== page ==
Based in Minneapolis, Yamamoto is a lean and agile creative shop doing great work for some of the world’s most well-known brands. Its website features impressive case studies from the likes of Samsung, Progressive and Caterpillar.
CEO Kathy McCuskey has been leading the company for more than four years after honing her skills at other Twin Cities’ agencies such as Periscope and Mithun. Yamamoto is an agency that delivers “Inspired Ideas that Simply Sell,” shared Kathy. “We talk a lot about the acceleration of commerce. We use marketplace insights to fuel differentiated creative work that drives results. Our digital and analytics team is building program infrastructure that allows us to track, optimize and ultimately be accountable for campaign performance.”
We have had success working with companies that have complicated businesses with multi-step distribution. “We work with companies in retail, healthcare, financial services, technology and heavy equipment (think Caterpillar),” said Kathy. “It’s a lot of fun to work with different companies.”
Yamamoto applies business and creative learning from one category to the next. “The use of mobile devices as part of our shopping behavior can be applied to how we use devices to find a physician or clinic in the healthcare space. We have to deliver service the way customers need and want it, Kathy explained.
“We typically are hired at a brand engagement level to help sort through something foundational to that business. The company might have a new product they’re trying to introduce. They might be trying to expand a target audience or might be an older brand that needs to be refreshed,” shared Kathy.
“The best way to describe my Vistage experience is it’s a time for you to slow down and think about your business.”Kathy McCuskey
There is usually a strategy component on every engagement, Kathy explained. That’s when account teams go to work asking questions that ultimately shape Yamamoto’s work: “Who are you? What do you do? Why are you better? Why are you different? How do you sell? What does that mean for marketing communications? What does it mean for a campaign when we get there?”
Sometimes, the company will conduct primary market research and use its proprietary tools like the Brand Workshop to help support information gathering, which will drive Audience Mapsinsights and a creative brief. Once the questions get answered, and the research has been completed, campaign work begins.
Yamamoto’s campaign development process is unique. It co-opts a lean and agile methodology—originally developed by software coders in the tech industry—and uses it to create campaigns. “Our version of that is lots of people very quickly generating as many ideas as we can. We might fill an entire conference room with post-it notes and scraps of paper with ideas. We’ll go from 200 ideas to 20 and test five.”
She said the purpose is to find ideas that are going to be the best for the brand, the most meaningful to the audience. “The mix of media depends on who the audience is and what we need to get done. If it’s a B2B audience, we might make different choices than if we were just in the consumer space,” explained Kathy.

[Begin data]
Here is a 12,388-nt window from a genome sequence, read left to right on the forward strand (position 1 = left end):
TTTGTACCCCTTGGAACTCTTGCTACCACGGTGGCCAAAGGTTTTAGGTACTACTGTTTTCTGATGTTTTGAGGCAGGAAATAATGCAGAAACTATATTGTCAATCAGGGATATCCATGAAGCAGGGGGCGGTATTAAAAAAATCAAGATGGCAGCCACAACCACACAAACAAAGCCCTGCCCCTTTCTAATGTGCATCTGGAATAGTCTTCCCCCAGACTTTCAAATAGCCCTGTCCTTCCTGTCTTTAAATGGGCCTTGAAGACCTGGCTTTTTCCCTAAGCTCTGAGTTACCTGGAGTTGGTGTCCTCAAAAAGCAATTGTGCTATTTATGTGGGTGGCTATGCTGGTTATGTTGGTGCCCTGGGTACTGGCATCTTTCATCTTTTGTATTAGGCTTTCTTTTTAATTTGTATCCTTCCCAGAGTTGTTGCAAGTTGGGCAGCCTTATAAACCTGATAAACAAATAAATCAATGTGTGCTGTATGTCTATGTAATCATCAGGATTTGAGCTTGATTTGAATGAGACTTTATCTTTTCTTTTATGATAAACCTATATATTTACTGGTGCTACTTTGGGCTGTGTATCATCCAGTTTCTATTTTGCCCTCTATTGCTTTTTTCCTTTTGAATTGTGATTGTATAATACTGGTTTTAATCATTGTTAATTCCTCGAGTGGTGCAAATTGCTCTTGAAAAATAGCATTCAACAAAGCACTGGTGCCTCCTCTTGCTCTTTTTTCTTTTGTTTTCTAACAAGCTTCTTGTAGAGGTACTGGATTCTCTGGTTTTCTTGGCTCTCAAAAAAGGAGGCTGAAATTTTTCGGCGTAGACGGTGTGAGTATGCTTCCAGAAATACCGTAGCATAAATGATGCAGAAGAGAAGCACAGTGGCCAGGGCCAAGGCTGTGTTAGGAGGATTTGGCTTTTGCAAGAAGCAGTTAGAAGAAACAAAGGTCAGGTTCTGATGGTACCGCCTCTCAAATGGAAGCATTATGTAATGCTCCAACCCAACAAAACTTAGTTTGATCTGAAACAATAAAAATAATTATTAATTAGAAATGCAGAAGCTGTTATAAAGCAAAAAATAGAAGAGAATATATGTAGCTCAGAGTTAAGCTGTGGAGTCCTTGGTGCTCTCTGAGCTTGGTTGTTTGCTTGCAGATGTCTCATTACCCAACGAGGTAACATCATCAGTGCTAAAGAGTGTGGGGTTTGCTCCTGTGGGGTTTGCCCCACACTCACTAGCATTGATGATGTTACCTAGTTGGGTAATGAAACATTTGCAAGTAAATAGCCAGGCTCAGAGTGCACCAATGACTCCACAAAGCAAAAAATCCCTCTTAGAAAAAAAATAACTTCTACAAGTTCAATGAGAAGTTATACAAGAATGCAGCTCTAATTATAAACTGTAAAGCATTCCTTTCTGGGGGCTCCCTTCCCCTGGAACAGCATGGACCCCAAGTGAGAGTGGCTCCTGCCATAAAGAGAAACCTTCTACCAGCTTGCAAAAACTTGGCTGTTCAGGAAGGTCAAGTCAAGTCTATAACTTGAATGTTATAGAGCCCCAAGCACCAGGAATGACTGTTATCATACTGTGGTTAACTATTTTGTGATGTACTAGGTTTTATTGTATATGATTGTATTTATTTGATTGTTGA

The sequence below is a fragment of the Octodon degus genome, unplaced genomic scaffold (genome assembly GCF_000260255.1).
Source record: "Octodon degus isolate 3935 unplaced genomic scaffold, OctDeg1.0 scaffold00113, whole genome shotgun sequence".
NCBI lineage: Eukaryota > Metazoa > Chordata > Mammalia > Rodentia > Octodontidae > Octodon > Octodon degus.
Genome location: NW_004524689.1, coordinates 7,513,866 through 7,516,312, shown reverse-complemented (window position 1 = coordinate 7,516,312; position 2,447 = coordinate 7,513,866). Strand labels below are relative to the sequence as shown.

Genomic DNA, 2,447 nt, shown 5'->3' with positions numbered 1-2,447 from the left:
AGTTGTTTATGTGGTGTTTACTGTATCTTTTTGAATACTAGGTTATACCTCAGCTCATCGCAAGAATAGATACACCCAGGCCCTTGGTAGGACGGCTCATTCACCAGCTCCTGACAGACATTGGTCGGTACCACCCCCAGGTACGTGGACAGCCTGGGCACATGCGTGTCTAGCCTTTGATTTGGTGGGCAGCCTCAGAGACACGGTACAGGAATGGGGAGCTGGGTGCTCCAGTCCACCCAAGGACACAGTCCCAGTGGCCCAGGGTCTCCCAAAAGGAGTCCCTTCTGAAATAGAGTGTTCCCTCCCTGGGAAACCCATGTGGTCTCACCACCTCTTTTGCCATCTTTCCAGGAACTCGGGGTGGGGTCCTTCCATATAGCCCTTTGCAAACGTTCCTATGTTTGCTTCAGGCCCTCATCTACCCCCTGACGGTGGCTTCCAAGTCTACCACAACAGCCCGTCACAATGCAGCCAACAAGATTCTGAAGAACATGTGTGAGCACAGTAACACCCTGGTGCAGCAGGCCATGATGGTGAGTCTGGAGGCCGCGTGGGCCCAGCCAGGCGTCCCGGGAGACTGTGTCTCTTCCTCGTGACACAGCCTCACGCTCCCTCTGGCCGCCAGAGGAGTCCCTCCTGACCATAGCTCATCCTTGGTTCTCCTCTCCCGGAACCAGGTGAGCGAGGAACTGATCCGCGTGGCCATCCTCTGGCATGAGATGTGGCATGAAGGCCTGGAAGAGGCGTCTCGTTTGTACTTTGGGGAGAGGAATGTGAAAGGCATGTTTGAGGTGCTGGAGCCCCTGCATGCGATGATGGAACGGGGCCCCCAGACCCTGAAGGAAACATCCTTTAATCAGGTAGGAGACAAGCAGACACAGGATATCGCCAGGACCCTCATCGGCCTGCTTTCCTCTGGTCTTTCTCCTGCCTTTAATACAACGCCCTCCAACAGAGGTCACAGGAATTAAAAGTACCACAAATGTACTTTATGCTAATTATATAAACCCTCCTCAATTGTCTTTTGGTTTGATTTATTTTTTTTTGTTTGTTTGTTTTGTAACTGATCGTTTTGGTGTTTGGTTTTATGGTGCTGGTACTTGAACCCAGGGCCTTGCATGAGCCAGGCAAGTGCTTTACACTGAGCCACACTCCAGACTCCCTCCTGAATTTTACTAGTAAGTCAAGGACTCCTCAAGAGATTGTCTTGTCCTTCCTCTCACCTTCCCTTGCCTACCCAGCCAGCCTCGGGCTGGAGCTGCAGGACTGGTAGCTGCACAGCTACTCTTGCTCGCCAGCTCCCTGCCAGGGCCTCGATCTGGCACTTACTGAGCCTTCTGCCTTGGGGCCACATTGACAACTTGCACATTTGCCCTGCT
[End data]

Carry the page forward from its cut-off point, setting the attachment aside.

The company has a balanced mix of B2B and B2C clients. “I think we were at 54 percent on the B2B side at the end of last year,” Kathy noted. About half of the firm’s business comes from organic growth. A third comes from referrals, and the remainder of Yamamoto’s business comes from outbound prospecting.
Kathy has been a Vistage member for nearly a year now. Brian Davis invited her to the annual Minneapolis summit in 2014. She also attended a regular meeting and was immediately impressed with the caliber of the members and speakers. Kathy found time to fit the monthly meeting into her packed schedule and she’s glad she did.
“The best way to describe my Vistage experience is it’s a time for you to slow down and think about your business. I find myself scribbling notes and developing ideas for Yamamoto during those sessions.” The perspectives and insights from other members have been invaluable.
Indeed, insights from Vistage have helped her improve operations at Yamamoto. She now has better tools and ways of thinking about resource selection, talent management and annual planning, for instance. When it was Kathy’s turn to host her group’s monthly meeting she used the meeting to get feedback on the company’s business development approach, a helpful exercise that led to improvements.
Kathy also looks forward to her one-to-one coaching sessions with Brian. “It gives me a chance to free think with my Vistage chair about a particular issue and get targeted advice on how to handle those issues,” Kathy explained.
“Brian is part businessman, part psychologist, part father, and part friend. We talk about business issues primarily. If I had personal or family stuff I wanted to talk about that was impacting business, he would be open to that, too. Brian challenges me when I need it and supports me when I need support. He’s a great mentor and helps me when I’m stuck to find my own solutions to my business and leadership challenges.”
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